The Bishop addressed those to be ordained deacon with these words, "As a deacon you will serve Jesus Christ, who was known among his disciples as the one who served others. Do the will of God generously.  Serve God and all people in love and joy. Look upon all unchastity and avarice as worship of false gods; for no man can serve two masters. Like the men the apostles chose for works of charity, you should be a man of good reputation, filled with wisdom and the Holy Spirit. Show before God and mankind that you are above every suspicion of blame, a true minister of Christ and of God's mysteries, a man firmly rooted in faith. Never turn away from the hope which the Gospel offers; now you must not only listen to God's word but also preach it. Hold the mystery of faith with a clear conscience. Express in action what you proclaim by word of mouth. Then the people of Christ, brought to life by the Spirit, will be an offering God accepts.  Finally, on the last day, when you go to meet the Lord, you will hear him say: "Well done, good and faithful servant, enter into the joy of your Lord."

And when each of the new deacons received the Book of the Gospels they were instructed, "Receive the Gospel of Christ, whose herald you have become.  Believe what you read, teach what you believe, and practice what you teach."

Each of the men who were ordained deacon will continue their studies in theology and God willing they will be ordained priests in the coming year to serve the people of God and the Franciscan Order in various places here in the USA. After completing their studies here in the USA, Br. Erilison and Br. Vagner will return to Brazil to serve the people in the St. Benedict of the Amazon Custody. Please keep these newly ordained deacons in your prayers and please pray for vocations to the priesthood and consecrated religious life. Encourage young people to consider a vocation as priest, sister or brother.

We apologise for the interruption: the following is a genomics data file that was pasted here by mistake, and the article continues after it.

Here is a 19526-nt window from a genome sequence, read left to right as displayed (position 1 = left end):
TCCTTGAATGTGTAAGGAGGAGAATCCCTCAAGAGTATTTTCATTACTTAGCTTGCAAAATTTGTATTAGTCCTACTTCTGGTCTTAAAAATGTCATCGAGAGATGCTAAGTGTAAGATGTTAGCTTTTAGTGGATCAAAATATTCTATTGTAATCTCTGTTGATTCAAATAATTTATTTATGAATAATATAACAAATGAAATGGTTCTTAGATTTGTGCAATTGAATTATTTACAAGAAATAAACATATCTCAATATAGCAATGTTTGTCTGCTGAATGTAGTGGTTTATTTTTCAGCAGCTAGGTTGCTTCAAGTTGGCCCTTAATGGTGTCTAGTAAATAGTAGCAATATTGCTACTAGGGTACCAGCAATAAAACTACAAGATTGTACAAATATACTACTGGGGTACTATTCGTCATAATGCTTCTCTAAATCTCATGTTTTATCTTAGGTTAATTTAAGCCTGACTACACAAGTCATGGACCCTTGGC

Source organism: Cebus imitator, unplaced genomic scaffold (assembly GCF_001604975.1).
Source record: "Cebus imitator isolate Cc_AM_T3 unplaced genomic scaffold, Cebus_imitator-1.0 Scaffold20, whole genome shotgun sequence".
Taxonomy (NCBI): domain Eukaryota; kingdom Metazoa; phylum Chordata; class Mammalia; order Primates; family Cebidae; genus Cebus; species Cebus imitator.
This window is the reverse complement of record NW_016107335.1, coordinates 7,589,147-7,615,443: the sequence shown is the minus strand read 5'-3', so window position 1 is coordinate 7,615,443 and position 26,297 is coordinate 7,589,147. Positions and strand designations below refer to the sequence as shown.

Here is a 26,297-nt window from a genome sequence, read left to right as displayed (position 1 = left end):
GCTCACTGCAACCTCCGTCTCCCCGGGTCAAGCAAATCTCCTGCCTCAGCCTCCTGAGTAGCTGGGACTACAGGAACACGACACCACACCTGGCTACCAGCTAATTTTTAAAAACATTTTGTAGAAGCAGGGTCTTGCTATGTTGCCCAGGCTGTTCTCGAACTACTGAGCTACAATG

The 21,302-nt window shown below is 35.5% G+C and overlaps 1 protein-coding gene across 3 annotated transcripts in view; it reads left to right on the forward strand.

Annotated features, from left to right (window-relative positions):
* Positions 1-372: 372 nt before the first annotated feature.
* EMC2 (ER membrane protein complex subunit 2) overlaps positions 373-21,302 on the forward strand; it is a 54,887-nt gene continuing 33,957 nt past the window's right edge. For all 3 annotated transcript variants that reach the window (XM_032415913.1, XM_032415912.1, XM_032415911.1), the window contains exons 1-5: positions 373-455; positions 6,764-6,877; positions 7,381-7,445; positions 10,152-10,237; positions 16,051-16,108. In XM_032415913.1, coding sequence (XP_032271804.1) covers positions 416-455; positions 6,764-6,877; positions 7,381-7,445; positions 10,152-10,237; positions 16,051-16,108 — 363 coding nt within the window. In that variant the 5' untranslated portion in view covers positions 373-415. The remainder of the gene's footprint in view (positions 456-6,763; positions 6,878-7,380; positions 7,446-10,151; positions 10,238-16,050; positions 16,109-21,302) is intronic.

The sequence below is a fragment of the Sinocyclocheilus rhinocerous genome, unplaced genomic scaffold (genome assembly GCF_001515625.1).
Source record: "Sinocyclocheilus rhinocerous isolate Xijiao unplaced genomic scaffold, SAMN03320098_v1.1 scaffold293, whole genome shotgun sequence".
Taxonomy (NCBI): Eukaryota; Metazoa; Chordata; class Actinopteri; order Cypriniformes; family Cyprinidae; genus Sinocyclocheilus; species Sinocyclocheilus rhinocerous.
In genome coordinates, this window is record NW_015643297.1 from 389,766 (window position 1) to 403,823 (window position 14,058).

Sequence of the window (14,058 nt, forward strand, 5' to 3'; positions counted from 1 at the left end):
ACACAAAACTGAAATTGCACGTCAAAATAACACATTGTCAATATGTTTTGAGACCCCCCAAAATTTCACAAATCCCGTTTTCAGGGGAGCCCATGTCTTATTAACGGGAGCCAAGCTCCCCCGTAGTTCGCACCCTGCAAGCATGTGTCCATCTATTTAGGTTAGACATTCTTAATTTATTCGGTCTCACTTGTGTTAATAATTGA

Please continue to keep in your thoughts and prayers the people in Ukraine who continue to suffer so much due to the continuing onslaught of military forces of Russia. The increasing attacks upon so many innocent civilians, hospitals, schools and those seeking to escape the war is beyond belief.

Pope Francis at the Angelus on Sunday, March 20 spoke forcibly saying, "Dear brothers and sisters, This week again missiles and bombs have fallen on civilians, the elderly, children, and pregnant mothers. I went to see the wounded children who are here in Rome. One was missing an arm; one had a head injury...innocent children. I think of the millions of Ukrainian refugees who must flee leaving everything behind, and I feel a great pain for those who do not even have the possibility to escape. So many grandparents, sick and poor people separated from their own families, so many children and fragile people are left to die under the bombs without being able to receive help and find safety even in the air raid shelters. All this is inhuman! Indeed, it is also sacrilegious because it goes against the sacredness of human life, especially against defenseless human life, which must be respected and protected, not eliminated, and this comes before any strategy! Let us not forget it is inhuman and sacrilegious cruelty! Let us pray in silence for those who are suffering." The Pope then invited every community and all the faithful to unite with him on Friday 25 March, the Solemnity of the Annunciation, for the Solemn Act of Consecration of humanity, especially Russia and Ukraine, to the Immaculate Heart of Mary, so that she, the Queen of Peace, may help us obtain peace.


In today's bulletin, or on our web site and in coming bulletins you will find the schedule for Holy Week services here at St. Peter's. Please note the times for confessions for the coming weeks and especially Holy Week. The last scheduled time for confessions for April 10-17 is Holy Thursday morning.

May you have a prayerful and joyful Lenten week!

Fr. Michael